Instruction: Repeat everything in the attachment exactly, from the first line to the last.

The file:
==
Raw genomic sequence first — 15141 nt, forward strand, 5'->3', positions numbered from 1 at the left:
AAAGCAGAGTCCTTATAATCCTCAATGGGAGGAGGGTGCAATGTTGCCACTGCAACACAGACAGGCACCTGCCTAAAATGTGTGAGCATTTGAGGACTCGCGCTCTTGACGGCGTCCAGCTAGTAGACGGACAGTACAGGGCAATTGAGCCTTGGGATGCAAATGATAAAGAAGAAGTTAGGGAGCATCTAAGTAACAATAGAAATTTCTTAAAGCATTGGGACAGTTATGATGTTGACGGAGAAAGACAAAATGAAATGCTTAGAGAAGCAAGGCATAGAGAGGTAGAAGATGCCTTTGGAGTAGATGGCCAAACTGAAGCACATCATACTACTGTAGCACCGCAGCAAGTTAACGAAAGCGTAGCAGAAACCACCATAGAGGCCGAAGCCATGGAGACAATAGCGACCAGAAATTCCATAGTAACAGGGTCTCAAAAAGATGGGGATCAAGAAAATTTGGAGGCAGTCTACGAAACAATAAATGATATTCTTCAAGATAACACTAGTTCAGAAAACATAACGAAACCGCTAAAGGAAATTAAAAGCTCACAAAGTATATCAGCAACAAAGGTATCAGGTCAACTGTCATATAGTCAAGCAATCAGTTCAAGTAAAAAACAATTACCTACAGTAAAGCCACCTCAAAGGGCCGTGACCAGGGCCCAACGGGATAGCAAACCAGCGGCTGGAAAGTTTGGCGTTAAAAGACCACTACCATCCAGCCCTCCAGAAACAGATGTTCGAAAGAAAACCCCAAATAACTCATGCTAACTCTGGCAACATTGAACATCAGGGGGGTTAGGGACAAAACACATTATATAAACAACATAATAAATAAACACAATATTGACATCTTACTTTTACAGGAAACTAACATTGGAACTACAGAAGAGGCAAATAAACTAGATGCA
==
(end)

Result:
Raw genomic sequence first — 15141 nt, forward strand, 5'->3', positions numbered from 1 at the left:
AAAGCAGAGTCCTTATAATCCTCAATGGGAGGAGGGTGCAATGTTGCCACTGCAACACAGACAGGCACCTGCCTAAAATGTGTGAGCATTTGAGGACTCGCGCTCTTGACGGCGTCCAGCTAGTAGACGGACAGTACAGGGCAATTGAGCCTTGGGATGCAAATGATAAAGAAGAAGTTAGGGAGCATCTAAGTAACAATAGAAATTTCTTAAAGCATTGGGACAGTTATGATGTTGACGGAGAAAGACAAAATGAAATGCTTAGAGAAGCAAGGCATAGAGAGGTAGAAGATGCCTTTGGAGTAGATGGCCAAACTGAAGCACATCATACTACTGTAGCACCGCAGCAAGTTAACGAAAGCGTAGCAGAAACCACCATAGAGGCCGAAGCCATGGAGACAATAGCGACCAGAAATTCCATAGTAACAGGGTCTCAAAAAGATGGGGATCAAGAAAATTTGGAGGCAGTCTACGAAACAATAAATGATATTCTTCAAGATAACACTAGTTCAGAAAACATAACGAAACCGCTAAAGGAAATTAAAAGCTCACAAAGTATATCAGCAACAAAGGTATCAGGTCAACTGTCATATAGTCAAGCAATCAGTTCAAGTAAAAAACAATTACCTACAGTAAAGCCACCTCAAAGGGCCGTGACCAGGGCCCAACGGGATAGCAAACCAGCGGCTGGAAAGTTTGGCGTTAAAAGACCACTACCATCCAGCCCTCCAGAAACAGATGTTCGAAAGAAAACCCCAAATAACTCATGCTAACTCTGGCAACATTGAACATCAGGGGGGTTAGGGACAAAACACATTATATAAACAACATAATAAATAAACACAATATTGACATCTTACTTTTACAGGAAACTAACATTGGAACTACAGAAGAGGCAAATAAACTAGATGCA